I stand my ground, but my heart is attempting to burst from my chest and rescue her before she ... she ... she slides down all by herself, smiling and shouting "wheeeee."

Give me the badge. I'm now officially a second-time mom.

Sawyer is cautious by nature - and nurture. His personality is not to charge head-first into something, but I probably didn't help by worrying over him and teaching him that some things are scary. Some things are, in fact, scary, like dashing into the street or grabbing a hot pot on the stove.

Or, to me, those big openings on top of the playground equipment where he could possibly fall and be permanently disfigured, paralyzed, or worse.

I am guilty of over-parenting him and not letting him figure out that if you stand up under the table you'll bump your head, or that bouncing on the couch can land your butt hard on the floor.

Parenting Sage has been completely different. Her personality is, when it comes to physical activities, much more daring. Plus, she's more coordinated than Sawyer was at the same age. When she falls, I avoid eye contact. She might cry for a second, and then she moves on. I want her to be tough. She has to be, with an older brother and a neighborhood filled with boys.

She has already had a fat lip, courtesy of a tumble off Sawyer's KinderZeat during which she smacked her head on the table and landed flat on her face. It is the first of what I'm guessing will be many bumps and bruises.

But today, Sage was so proud of herself as she went down that slide. Self-confident and strong. My girl.

Wednesday, May 16, 2007

Not-so-fast Freddy

Today we went to a regional park with my friend L and her son, J, who is three days younger than Sawyer, and her 6 month-old baby. The park has a train ride, a small zoo, a playground and, if that all wasn't enough, pony rides!

Sawyer was very diligent about eating all his lunch (after he'd gone on the train ride and played at the playground) so his reward was a pony ride.

The catch is the parent has to lead the horse around the teeny corral, which wouldn't be bad if my other arm wasn't supporting a 25-plus pound girl. Sawyer was very excited about the whole adventure and ran over to his pony.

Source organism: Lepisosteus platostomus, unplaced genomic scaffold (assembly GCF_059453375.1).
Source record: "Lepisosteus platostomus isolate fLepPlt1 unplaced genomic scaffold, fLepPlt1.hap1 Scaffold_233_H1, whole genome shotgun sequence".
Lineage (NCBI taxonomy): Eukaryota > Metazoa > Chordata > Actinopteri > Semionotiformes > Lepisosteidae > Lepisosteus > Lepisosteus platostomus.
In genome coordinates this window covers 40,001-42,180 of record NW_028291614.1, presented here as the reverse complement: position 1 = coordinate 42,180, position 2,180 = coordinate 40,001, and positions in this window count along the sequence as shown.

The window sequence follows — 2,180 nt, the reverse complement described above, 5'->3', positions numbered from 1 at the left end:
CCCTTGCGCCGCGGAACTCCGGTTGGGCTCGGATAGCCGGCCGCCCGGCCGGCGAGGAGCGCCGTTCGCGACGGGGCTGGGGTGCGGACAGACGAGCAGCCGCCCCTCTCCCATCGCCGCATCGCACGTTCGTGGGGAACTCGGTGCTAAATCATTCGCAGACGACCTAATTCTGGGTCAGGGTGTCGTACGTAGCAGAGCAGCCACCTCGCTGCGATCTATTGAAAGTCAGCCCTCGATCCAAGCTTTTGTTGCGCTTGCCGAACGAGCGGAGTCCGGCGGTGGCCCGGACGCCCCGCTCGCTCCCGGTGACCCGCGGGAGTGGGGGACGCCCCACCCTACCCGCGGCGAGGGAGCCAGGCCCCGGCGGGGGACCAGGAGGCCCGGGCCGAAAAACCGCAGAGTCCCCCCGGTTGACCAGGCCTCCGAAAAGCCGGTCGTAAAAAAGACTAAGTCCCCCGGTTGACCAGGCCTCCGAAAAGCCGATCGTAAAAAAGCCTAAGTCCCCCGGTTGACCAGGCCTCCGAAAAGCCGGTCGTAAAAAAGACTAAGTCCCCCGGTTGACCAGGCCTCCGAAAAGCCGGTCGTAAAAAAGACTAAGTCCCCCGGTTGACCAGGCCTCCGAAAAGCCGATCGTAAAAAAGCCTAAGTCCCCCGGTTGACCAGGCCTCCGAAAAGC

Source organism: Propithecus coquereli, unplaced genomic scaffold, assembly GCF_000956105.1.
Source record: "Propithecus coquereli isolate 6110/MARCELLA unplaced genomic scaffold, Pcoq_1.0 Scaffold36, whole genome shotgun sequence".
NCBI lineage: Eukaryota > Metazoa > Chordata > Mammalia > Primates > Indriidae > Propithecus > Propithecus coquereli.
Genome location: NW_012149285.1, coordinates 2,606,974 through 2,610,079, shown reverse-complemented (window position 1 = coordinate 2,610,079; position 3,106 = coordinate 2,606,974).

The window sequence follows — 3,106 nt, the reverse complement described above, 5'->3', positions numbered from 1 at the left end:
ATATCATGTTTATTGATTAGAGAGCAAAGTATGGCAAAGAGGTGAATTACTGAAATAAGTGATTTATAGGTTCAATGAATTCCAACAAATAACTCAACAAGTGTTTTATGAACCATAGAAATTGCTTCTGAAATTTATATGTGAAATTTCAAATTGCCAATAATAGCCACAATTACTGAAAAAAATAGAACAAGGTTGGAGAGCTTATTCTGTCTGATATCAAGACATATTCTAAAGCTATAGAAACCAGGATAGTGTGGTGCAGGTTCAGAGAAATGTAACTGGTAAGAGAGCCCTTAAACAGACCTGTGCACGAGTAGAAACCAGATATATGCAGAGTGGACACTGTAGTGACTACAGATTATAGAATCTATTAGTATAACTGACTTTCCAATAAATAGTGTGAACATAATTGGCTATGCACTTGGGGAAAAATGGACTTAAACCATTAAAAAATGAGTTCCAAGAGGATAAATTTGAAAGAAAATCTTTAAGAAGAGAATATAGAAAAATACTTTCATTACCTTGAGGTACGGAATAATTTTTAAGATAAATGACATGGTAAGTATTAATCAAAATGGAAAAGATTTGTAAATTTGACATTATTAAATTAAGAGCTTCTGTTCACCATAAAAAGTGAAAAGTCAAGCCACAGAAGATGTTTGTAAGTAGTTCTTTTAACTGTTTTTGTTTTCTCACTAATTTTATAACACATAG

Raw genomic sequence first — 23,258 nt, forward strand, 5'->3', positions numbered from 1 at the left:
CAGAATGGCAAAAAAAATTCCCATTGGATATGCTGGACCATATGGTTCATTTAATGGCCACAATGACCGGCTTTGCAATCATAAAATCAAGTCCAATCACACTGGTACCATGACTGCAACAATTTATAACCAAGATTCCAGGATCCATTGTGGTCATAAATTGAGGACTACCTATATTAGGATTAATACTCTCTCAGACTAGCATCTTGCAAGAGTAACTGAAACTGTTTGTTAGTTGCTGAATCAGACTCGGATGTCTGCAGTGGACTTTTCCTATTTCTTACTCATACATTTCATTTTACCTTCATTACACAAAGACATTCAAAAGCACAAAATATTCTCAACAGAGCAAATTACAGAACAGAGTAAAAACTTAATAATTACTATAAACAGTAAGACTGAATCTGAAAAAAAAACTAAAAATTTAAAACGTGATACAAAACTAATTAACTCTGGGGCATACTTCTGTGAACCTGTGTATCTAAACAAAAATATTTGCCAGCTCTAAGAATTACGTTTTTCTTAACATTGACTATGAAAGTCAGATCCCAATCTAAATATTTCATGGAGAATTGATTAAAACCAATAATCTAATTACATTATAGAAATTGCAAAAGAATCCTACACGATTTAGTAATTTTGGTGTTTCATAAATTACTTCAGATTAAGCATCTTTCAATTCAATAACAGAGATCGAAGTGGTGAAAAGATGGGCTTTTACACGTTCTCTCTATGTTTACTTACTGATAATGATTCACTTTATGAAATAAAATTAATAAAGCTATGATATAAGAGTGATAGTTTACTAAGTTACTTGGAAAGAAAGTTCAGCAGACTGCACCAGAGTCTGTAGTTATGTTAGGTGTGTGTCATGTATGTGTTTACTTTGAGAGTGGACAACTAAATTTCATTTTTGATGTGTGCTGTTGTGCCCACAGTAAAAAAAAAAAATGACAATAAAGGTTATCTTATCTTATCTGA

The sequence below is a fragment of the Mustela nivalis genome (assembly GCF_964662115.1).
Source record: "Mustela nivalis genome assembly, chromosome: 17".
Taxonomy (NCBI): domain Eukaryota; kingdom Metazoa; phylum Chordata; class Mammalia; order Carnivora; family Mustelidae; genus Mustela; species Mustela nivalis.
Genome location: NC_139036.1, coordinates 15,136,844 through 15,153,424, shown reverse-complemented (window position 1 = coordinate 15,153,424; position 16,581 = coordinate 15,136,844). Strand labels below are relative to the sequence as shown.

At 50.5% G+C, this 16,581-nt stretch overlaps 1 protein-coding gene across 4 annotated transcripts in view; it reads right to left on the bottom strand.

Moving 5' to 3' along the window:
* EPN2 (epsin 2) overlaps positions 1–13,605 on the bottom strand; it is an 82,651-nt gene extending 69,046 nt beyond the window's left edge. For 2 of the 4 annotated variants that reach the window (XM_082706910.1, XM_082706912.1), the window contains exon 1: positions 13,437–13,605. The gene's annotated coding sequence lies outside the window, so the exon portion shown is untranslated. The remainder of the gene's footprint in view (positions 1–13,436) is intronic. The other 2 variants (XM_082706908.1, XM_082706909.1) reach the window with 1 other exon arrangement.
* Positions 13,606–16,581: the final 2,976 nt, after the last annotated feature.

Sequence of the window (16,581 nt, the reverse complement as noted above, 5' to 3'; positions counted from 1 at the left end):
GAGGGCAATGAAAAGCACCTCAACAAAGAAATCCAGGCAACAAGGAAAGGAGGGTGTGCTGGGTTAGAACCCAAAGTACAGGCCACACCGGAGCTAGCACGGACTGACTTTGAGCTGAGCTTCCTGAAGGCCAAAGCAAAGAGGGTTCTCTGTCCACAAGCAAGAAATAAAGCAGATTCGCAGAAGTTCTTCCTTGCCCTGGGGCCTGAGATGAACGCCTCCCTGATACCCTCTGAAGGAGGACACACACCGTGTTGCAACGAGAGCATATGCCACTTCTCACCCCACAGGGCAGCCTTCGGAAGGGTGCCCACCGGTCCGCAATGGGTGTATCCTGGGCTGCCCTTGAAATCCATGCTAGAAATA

Turns out, his name was Freddy. Sawyer had to wait his turn while J got strapped into his saddle and L led him out. This is what Sawyer had to say while waiting:

"Mommy? Freddy is sad."

"Why is Freddy sad?"

"Because he wants me to ride him."

And once Sawyer was strapped in, he announced that Freddy was, now, quite happy. Unlike Mommy, who hoped that Freddy was a burner on the horse path but found out that he is slower than the dirt on which he walked. By the end, my shoulder was two inches lower from toting Sage - who likes to Baaa like a horse (don't ask).

"Mommy, Freddy is really sweet. I'm having a great time."

That made it all worth it.

Tuesday, May 15, 2007

Why can't it be a baby bird?

Garbo is our big, fat pit mix with a brain that would make a T Rex seem like a genius. Her (only)saving grce is that she is VERY tolerant of the children. They can sit on her, dress her up and smack her upside the head and she just sits there, looking dumb.

She does have the incredibly annoying habit of following the kids when they are eating something, as if that one crumb they might drop will save her from certain starvation. She likes to sit under Sawyer while he eats at the table, and if she's especially daring, she will stick her head in his crotch to be that much closer if a noodle or bite of carrot should fall in that direction.

Today Sawyer was playing outside while Sage napped (oh yes, he no longer does quiet time OR nap, which is why yesterday he fell asleep folded in half on the couch at about 3:30 p.m., precisely two seconds after finishing a yogurt and asking for a cheese stick).

The dogs were outside. I looked over at Garbo and she was walking across the lawn delicately carrying something in her mouth like it was her own newborn pup (she was spade so has never known the joy of motherhood).

I hoped it was a mouse. Or a baby bird. Anything but what I knew it really was.

You know you're beaten down when you wish ill on a defenseless little creature because the reality it just too icky to contemplate. Maybe I should have prefaced this whole post by mentioning that Sawyer continues to poop in his pants. Did it twice today, ruining his Lightning McQueen underwear because NO AMOUNT OF BLEACH ON THE PLANET could ever remove the memory of that particular load.

So I yelled at Garbo to drop it, and she actually did it. I slowly walked over, my throat already gagging like I had just come face-to-face with mayonnaise on a stick. And there, in the grass, resting quietly on a patch of dead grass, was Garbo's prize: no feathers, no fur. Just a lovely solid dog turd.

At least I didn't step on it.

Sunday, May 13, 2007

Tuesday, May 08, 2007


I kissed Sage's soft, chubby baby girl leg today. Because I could. She was there, warm and squirmy, giggling. Alive. So very alive.

She might not be tomorrow.